The Olmecs


In 1862 a colossal stone head was discovered in the state of Veracruz along the steaming Gulf Coast of Mexico. In the years to come,
artifacts from the culture later termed "Olmec" turned up at widespread
sites in Mexico and adjacent Central America, with the greatest number
of characteristic themes being present in the region of the original
discovery. For decades these findings were misinterpreted. The Maya
were thought of as the "mother culture" of Mexico, and therefore the
Olmecs were either insignificant or Mayan themselves, and in any case
later in development.

Then in 1939 a carving was discovered near the gigantic head with a
characteristic Olmec design on one side and a date symbol on the other.
This revealed a shocking truth: the Olmecs had a far greater right to
be considered the mother culture. Hundreds of years earlier than anyone
had imagined, simple villages had given way to a complex society
governed by kings and priests, with impressive ceremonial centers and
artworks. Today many find the term "mother culture" misleading, but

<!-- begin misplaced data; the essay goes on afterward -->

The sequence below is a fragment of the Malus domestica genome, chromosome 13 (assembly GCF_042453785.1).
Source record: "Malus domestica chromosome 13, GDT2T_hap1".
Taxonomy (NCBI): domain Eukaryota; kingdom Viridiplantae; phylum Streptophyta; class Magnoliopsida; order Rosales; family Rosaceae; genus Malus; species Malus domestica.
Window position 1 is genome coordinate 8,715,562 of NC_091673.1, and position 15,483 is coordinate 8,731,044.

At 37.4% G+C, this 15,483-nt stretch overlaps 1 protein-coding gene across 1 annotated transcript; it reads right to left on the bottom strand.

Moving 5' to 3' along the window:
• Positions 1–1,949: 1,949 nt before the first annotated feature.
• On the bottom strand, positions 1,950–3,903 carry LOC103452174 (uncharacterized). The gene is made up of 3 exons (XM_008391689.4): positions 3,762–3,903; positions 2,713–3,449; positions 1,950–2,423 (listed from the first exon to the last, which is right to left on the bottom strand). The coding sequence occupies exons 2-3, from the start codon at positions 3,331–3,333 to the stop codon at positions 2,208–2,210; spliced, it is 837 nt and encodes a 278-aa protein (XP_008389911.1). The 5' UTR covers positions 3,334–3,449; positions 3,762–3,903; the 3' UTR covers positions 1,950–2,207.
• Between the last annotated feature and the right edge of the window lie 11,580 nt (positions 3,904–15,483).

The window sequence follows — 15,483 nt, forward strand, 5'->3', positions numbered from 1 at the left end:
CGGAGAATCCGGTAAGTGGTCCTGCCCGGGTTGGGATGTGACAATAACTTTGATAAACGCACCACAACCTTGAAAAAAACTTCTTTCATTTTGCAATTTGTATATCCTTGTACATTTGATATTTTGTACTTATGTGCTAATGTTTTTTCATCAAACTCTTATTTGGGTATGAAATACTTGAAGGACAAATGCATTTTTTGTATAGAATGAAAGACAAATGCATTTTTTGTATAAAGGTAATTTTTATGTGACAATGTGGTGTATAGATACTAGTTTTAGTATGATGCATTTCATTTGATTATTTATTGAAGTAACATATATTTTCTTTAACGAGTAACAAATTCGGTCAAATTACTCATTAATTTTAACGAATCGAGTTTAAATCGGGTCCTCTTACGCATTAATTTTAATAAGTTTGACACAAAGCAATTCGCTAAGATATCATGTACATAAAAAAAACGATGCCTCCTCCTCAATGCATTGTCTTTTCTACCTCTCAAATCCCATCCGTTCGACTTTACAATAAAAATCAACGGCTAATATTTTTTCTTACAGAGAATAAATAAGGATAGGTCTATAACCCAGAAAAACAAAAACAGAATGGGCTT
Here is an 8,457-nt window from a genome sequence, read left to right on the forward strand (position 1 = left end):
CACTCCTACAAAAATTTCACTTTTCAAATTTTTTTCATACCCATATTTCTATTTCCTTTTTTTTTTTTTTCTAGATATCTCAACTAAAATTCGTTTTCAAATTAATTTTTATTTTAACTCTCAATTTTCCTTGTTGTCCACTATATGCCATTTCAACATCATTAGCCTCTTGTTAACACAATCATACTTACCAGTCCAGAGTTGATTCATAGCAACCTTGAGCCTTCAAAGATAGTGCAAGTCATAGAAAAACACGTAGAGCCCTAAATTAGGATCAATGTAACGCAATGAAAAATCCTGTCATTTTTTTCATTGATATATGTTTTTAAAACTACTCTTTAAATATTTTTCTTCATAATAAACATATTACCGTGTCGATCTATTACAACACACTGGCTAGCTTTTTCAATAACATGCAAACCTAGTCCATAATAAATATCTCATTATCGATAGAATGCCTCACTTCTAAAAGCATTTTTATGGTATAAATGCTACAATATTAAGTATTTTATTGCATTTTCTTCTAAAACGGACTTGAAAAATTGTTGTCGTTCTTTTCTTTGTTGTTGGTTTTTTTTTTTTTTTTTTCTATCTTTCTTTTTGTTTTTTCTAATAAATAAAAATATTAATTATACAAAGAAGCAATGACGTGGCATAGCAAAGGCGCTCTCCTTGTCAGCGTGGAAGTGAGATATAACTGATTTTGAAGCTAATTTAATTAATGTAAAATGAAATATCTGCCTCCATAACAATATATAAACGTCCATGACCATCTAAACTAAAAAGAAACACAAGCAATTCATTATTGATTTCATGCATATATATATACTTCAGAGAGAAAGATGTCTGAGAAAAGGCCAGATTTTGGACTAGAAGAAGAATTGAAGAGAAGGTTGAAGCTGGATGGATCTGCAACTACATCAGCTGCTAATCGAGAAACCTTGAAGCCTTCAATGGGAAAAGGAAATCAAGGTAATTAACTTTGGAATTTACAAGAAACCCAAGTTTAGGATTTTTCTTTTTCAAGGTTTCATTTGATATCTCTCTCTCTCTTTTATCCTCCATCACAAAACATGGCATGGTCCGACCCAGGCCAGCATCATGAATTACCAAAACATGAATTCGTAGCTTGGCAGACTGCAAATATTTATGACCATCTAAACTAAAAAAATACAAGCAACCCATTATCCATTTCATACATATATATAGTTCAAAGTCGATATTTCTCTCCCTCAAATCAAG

clearly the Olmecs came first.

Other megalithic heads were discovered in the intervening years, all
with "African" facial features. This is not necessarily to suggest that
the founders or leaders of Olmec civilization came directly from
Africa, since many original populations of countries like Cambodia and
the Philippines have similar characteristics. These might have been
brought along when the first humans entered the Americas from Asia.

A characteristic motif of Olmec art is a human face with a jaguar mouth,
sometimes called a "were-jaguar" (as in werewolf). This suggests a
derivation of Olmec religion from shamanistic shape-shifting. There is
evidence that the Olmecs practiced human sacrifice, including that of
infants.

[Based on The Ancient Kingdoms of Mexico.,
by Nigel Davies, published by Penguin Books. Available in paperback
and highly recommended. Also highly recommended is Michael D. Coe's
paperback The Maya., published by
Thames and Hudson. Coe makes the point that whether or not the Olmec is
properly viewed as the "mother culture", the Maya and many other
civilizations were clearly dependent on Olmec achievements.]

Views: 39

Replies to This Discussion

Yes, it is difficult to say whether the Maya or the Olmec came first in Central America, but the fact is that the the Olmecs played a major role in the development of the civilization and arts, as well as the calendric system of the Maya.
It's kind of like asking the qustion? - "Which came first, the chicken, or the egg?"
Did the Olmec or Maya come first? Did the chicken or the egg come first? That is the question?

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